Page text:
Services PMI for October 2021 jumped to 58.4, highest reading over last 24 months and above the 55.2 for previous month. The reading looks very strong and reflects the increased demand for services following easing of lock-downs across the country over the last few months and leading into the festive period. Manufacturing PMI increased to 55.9 in October 2021 from 53.9 in September 2021. The index was in the expansion territory for the fourth month in a row. It pointed towards strongest improvement in overall operating conditions since February 2021. Respondents reported improved market confidence, rising requirements among clients and successful marketing. Substantial increase in new orders and strong growth in both sales and production was reported. Overseas demand for manufactured products also reported an improvement. On the input cost front, the price pressure intensified in October due to lingering shortages of raw materials as well as higher fuel and transportation costs.

August Index of Industrial Production (IIP) grew 11.8% y-o-y vs previous month growth at 11.5% y-o-y led by a favorable base. Compared to August 2019, IIP was higher by 3.9%. On a sectoral basis, mining activity grew by 23.6% y-o-y, electricity production grew by 16% y-o-y and manufacturing by 9.7% y-o-y. Based on use-based classification, all categories registered positive growth with capital goods (19.9% y-o-y), primary goods (17% y-o-y) and infrastructure/construction (11.1% y-o-y) leading the way. While a gradual pickup in activity is anticipated, supply-side disruptions and power sector raw material shortages may temper the sequential momentum in the near term. The index of eight core industries rose by 4.4% y-o-y in September 2021. Seven of the eight core industries reported a rise in production while one reported fall in output. Cumulative output of eight core industries during April-September 2021 rose by 16.6% y-o-y, as against a 14.5% y-o-y fall registered during the same period a year ago.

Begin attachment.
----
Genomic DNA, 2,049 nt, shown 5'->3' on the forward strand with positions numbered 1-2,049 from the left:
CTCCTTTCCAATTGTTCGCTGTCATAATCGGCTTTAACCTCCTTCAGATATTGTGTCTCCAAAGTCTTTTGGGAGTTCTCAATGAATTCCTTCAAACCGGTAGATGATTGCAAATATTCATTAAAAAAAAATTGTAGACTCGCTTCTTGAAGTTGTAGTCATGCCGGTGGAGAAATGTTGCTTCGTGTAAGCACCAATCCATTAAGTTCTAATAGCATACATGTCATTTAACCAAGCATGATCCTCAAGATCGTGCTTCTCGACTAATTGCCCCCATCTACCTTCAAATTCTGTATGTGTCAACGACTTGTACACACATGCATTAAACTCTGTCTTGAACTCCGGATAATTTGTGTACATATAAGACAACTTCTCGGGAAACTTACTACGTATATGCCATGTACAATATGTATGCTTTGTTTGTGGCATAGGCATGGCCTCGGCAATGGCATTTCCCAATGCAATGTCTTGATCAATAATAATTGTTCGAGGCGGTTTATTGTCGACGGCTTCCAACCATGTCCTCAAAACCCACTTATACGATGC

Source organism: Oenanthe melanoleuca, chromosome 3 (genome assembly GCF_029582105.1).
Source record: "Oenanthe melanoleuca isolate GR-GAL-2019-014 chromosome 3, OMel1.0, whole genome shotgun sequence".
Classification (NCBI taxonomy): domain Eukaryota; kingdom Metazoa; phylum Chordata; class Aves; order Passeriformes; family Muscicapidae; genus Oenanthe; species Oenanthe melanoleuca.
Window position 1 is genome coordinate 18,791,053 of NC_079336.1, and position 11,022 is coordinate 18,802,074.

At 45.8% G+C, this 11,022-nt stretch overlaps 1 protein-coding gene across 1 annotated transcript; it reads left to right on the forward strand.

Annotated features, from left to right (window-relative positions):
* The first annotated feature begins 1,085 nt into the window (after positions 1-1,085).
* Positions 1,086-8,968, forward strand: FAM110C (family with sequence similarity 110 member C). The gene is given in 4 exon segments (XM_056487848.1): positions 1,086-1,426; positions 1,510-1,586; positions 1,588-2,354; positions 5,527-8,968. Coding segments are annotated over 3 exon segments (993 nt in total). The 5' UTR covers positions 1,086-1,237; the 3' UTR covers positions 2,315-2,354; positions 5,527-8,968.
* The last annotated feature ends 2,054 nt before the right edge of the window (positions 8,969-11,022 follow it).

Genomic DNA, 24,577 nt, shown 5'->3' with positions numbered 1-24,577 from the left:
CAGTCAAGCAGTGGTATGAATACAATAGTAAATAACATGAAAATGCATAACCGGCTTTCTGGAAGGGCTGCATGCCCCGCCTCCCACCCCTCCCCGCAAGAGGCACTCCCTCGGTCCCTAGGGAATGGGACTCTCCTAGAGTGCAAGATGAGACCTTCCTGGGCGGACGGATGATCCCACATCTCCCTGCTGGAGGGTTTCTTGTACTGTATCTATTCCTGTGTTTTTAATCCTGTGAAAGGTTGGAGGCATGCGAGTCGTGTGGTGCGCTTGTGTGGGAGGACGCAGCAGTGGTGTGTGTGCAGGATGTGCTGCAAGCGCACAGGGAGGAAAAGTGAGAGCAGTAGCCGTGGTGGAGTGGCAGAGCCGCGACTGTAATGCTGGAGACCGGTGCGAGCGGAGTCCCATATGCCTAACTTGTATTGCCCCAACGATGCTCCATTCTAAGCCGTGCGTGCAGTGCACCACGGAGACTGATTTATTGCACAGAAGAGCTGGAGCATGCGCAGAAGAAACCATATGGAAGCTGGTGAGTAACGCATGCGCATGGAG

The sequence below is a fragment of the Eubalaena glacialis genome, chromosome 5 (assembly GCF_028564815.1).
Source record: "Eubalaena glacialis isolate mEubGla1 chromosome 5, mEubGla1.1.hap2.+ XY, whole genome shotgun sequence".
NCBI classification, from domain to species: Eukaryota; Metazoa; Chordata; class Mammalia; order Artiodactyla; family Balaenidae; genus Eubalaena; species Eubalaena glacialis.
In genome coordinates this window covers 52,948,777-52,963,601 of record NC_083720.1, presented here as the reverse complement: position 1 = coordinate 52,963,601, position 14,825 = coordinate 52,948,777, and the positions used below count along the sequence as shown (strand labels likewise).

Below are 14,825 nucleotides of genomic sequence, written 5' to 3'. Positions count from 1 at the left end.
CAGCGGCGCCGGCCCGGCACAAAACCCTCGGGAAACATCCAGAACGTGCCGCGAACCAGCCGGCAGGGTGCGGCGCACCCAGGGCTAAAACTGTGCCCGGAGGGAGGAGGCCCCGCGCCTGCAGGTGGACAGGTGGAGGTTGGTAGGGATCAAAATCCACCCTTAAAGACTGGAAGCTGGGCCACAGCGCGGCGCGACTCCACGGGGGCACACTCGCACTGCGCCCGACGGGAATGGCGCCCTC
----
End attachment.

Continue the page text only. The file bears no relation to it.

On the trade front, trade deficit narrowed marginally to USD 19.9bn in October vs USD 22.9bn in September 2021. India’s merchandise exports remained strong and reached USD 35.5 bn in October 2021, up 42.3% y-o-y. In absolute term, exports are at an-all time high now. The surge in merchandise exports was led by both oil and non-oil exports at 231.6% y-o-y and 29.6% y-o-y respectively. Within non-oil exports, engineering goods (up by 50.7% y-o-y), gems and jewellery (44.2% y-o-y), organic and inorganic chemicals (41.9% y-o-y) electronics (39.5% y-o-y), cotton (46.2% y-o-y), and textiles (6.4% y-o-y) recorded a positive growth while drugs and pharmaceuticals (-0.9% y-o-y) saw momentum easing. For the period April-October 2021 exports are at USD 232.6bn, an increase of 25.4% over April-October 2019. Imports moderated on a sequential basis by 1.8% m-o-m to 55.4 bn in October 2021 led by decline in oil imports. Gold imports remained at par with levels seen in September. Non-oil-non-gold imports, barometer of domestic demand, increased by USD 2 bn on sequential basis to USD 35.8 bn vs USD 33.8bn in September 2021. Oil import fell by 17.2% on a m-o-m basis to USD 14.4bn in October, after peaking at USD 17.4bn in September. Foreign Exchange reserves were largely flat for the month at approximately USD 640bn.